Quepasa, the New Hope, PA-based parent of popular social media website myYearbook, held a conference call yesterday to introduce new branding for its website properties. myYearbook will become MeetMe by July, and the conversion will also occur on its Quepasa site (popular mostly in Latin America) later in the year. MeetMe.com is up, though right now it just contains some of the slides from yesterday's presentation. Also, Quepasa reportedly paid $450,000 to acquire the Meet.me domain.
Quepasa acquired myYearbook last year for $100 million, primarily in stock. myYearbook was the bigger fish, however, and the acquisition was probably structured the way it was (rather than the other way around) because Quepasa offered a pre-existing publicly traded vehicle (NYSEAMEX:QPSA). Quepasa also provided a platform for expanding internationally as well as into other languages (Spanish & Portuguese right now). Quepasa today claims 78 milion registered users, about half with myYearbook and half with Quepasa, though myYearbook generates about three quarters of the revenue. The company will also change its ticker symbol to MEET over the summer.
Though Quepasa's top management is very capable, I thought they overreached somewhat in comparing themselves to three companies: Facebook, Twitter, and LinkedIn. While competitive with two of these in page views, they lag considerably in terms of unique monthly visitors and monetization. I doubt Twitter's page view stats are directly comparable since you don't navigate through Twitter page by page. While Facebook is said to be valued at $100 billion, LinkedIn at $10 biilion according to its current stock price and Twitter reportedly worth several billion, Quepasa's present market cap is less than $150 million. I get the point that management is talking about potential rather than the present, but I still find it to be a bit of a stretch. My impression of Quepasa is that it has a relatively small (about 4 million uniques per month) core of very heavy users who generate a lot of page views, but the key is to grow that base. Quepasa positions itself relative to these megaplatforms as being the one you go to for meeting new people, as opposed to Facebook (connecting with people you already know), LinkedIn (people you know profesionally), and Twitter (exchanging information).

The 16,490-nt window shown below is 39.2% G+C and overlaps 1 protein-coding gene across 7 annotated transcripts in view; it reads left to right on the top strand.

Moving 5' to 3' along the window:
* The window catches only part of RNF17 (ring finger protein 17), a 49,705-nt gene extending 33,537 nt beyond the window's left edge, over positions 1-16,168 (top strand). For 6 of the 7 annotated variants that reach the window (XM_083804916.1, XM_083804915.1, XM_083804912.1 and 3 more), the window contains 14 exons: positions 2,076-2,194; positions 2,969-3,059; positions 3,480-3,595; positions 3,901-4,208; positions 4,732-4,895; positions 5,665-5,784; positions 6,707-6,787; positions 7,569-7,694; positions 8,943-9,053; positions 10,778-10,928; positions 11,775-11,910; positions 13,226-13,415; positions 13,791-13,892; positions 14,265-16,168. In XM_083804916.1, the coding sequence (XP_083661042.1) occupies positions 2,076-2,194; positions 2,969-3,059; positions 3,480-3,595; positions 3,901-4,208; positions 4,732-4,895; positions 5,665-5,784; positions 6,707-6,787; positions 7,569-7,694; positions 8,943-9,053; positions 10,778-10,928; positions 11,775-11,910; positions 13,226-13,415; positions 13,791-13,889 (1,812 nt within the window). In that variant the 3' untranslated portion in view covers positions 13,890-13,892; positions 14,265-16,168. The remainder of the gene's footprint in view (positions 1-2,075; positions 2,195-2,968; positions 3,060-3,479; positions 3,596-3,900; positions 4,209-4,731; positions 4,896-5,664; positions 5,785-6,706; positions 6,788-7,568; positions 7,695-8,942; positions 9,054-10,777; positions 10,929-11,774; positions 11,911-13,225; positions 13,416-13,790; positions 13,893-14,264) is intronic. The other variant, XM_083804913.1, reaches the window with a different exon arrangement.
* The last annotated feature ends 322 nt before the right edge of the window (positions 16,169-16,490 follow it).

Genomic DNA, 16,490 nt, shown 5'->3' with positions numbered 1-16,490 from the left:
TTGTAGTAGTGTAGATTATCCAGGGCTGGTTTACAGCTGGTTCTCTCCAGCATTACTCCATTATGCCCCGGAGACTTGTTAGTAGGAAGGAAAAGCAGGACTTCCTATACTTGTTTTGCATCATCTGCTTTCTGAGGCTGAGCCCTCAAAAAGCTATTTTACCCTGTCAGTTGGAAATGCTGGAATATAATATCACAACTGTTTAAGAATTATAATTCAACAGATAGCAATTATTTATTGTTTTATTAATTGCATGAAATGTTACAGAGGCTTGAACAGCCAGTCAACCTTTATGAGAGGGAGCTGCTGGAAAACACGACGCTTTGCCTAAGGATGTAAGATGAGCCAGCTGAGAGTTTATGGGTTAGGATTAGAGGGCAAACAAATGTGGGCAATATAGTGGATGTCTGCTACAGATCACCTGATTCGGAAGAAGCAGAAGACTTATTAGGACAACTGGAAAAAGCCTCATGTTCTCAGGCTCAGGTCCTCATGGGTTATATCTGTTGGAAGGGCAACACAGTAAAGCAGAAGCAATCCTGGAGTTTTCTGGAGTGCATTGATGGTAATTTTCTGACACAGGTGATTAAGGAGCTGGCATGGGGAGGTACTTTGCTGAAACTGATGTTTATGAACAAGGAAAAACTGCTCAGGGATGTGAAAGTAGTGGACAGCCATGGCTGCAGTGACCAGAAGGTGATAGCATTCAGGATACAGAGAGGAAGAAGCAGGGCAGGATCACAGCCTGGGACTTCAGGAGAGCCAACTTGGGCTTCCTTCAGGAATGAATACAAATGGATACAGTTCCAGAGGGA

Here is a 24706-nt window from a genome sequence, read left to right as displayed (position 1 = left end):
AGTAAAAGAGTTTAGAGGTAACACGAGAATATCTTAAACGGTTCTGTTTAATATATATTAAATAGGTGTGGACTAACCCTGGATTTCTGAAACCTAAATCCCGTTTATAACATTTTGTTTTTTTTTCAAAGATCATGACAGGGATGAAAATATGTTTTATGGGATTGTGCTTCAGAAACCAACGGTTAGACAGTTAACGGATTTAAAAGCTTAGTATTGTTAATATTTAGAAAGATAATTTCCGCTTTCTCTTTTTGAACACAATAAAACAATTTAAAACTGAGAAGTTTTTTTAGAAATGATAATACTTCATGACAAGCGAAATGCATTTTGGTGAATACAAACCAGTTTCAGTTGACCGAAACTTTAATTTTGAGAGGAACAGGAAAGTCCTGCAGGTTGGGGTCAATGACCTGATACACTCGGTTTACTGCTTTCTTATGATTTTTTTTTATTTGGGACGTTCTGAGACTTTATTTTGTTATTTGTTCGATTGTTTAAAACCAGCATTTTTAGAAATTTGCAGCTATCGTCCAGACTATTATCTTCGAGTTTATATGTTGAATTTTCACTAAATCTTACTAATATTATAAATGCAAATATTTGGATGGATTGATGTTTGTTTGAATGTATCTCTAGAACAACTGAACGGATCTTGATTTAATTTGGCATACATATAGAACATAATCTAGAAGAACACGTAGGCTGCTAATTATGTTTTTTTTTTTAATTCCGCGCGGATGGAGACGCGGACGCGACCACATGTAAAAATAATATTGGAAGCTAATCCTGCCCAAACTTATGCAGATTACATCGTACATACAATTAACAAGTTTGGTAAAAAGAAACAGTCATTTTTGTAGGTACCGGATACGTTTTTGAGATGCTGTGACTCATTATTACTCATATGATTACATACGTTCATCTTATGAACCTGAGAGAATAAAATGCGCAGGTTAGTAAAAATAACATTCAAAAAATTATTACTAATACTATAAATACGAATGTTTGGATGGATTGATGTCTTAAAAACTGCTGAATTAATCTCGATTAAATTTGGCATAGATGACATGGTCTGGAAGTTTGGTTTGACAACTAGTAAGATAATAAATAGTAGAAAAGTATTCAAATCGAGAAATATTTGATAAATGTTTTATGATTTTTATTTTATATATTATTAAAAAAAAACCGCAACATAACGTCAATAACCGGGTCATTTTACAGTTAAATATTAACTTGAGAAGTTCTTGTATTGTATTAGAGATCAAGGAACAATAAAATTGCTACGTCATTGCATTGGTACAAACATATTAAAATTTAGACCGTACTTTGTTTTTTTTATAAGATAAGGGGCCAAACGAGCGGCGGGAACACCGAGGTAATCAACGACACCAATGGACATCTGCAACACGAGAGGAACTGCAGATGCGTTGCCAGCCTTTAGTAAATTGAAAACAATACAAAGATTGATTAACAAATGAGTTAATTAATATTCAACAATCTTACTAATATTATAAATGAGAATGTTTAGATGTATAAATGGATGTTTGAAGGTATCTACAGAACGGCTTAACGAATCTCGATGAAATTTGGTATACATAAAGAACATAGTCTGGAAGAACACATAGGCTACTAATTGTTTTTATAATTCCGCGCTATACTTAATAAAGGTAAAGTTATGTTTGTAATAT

Quepasa emphasized two trends: mobility and globalization. Its says its mobile usage is exploding, and they are just in the early stages of monetizing it, though it says it already has the "top-grossing social app on Android". The company believes the new brand name, as well as having a single unified platform, will be much better suited to the global market. Why throw away a great, well recognized brand name? The company didn't quite address that. Obviously Yearbook is more of an American term, and may not carry well into other parts of the world. The other big issue that wasn't really discussed was demographics in terms of age. myYearbook, as the name implies, was definitely geared to high school age kids. I'm sure Quepasa wants to keep these users as they get older, in addition to attracting other older users, but the company didn't really address this issue. Originally, myYearbook was intended to provide a somewhat protected environment for teens to socialze in.
Quepasa also discussed increasing non-advertising revenue, particularly through its virtual currency. Advertising now accounts for 85% of revenue, and Management sees virtual currency providing an increasing contribution. Quepasa also said yesterday that it expects to achieve positive EBITDA by the end of 2012. Plans for adding additional languages and expanding to other regions were mentioned, though no specifics were given.
myYearbook was founded in 2005 by three Cook siblings: Catherine and Dave, who were high school students at the time, and Geoff, who now serves as Quepasa COO. First Round Capital was an early investor.